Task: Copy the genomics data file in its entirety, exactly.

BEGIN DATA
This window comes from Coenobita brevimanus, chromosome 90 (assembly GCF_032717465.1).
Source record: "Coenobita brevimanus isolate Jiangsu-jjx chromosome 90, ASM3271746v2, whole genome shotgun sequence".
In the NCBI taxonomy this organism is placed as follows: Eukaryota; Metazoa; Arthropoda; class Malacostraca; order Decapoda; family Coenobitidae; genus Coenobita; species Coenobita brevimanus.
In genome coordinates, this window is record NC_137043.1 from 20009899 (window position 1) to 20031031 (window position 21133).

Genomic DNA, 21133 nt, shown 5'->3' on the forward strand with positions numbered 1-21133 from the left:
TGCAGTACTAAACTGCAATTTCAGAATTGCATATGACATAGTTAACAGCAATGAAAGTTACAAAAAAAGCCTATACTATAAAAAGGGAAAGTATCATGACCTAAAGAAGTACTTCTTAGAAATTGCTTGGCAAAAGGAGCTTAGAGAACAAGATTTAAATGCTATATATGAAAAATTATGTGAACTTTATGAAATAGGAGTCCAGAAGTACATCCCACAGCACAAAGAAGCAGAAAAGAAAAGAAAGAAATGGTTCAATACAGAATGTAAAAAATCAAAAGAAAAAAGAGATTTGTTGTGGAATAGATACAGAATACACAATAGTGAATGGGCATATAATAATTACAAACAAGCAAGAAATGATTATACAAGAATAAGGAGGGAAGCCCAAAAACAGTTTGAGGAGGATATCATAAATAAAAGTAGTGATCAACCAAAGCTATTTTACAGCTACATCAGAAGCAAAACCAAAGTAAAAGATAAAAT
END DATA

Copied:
This window comes from Coenobita brevimanus, chromosome 90 (assembly GCF_032717465.1).
Source record: "Coenobita brevimanus isolate Jiangsu-jjx chromosome 90, ASM3271746v2, whole genome shotgun sequence".
In the NCBI taxonomy this organism is placed as follows: Eukaryota; Metazoa; Arthropoda; class Malacostraca; order Decapoda; family Coenobitidae; genus Coenobita; species Coenobita brevimanus.
In genome coordinates, this window is record NC_137043.1 from 20009899 (window position 1) to 20031031 (window position 21133).

Genomic DNA, 21133 nt, shown 5'->3' on the forward strand with positions numbered 1-21133 from the left:
TGCAGTACTAAACTGCAATTTCAGAATTGCATATGACATAGTTAACAGCAATGAAAGTTACAAAAAAAGCCTATACTATAAAAAGGGAAAGTATCATGACCTAAAGAAGTACTTCTTAGAAATTGCTTGGCAAAAGGAGCTTAGAGAACAAGATTTAAATGCTATATATGAAAAATTATGTGAACTTTATGAAATAGGAGTCCAGAAGTACATCCCACAGCACAAAGAAGCAGAAAAGAAAAGAAAGAAATGGTTCAATACAGAATGTAAAAAATCAAAAGAAAAAAGAGATTTGTTGTGGAATAGATACAGAATACACAATAGTGAATGGGCATATAATAATTACAAACAAGCAAGAAATGATTATACAAGAATAAGGAGGGAAGCCCAAAAACAGTTTGAGGAGGATATCATAAATAAAAGTAGTGATCAACCAAAGCTATTTTACAGCTACATCAGAAGCAAAACCAAAGTAAAAGATAAAAT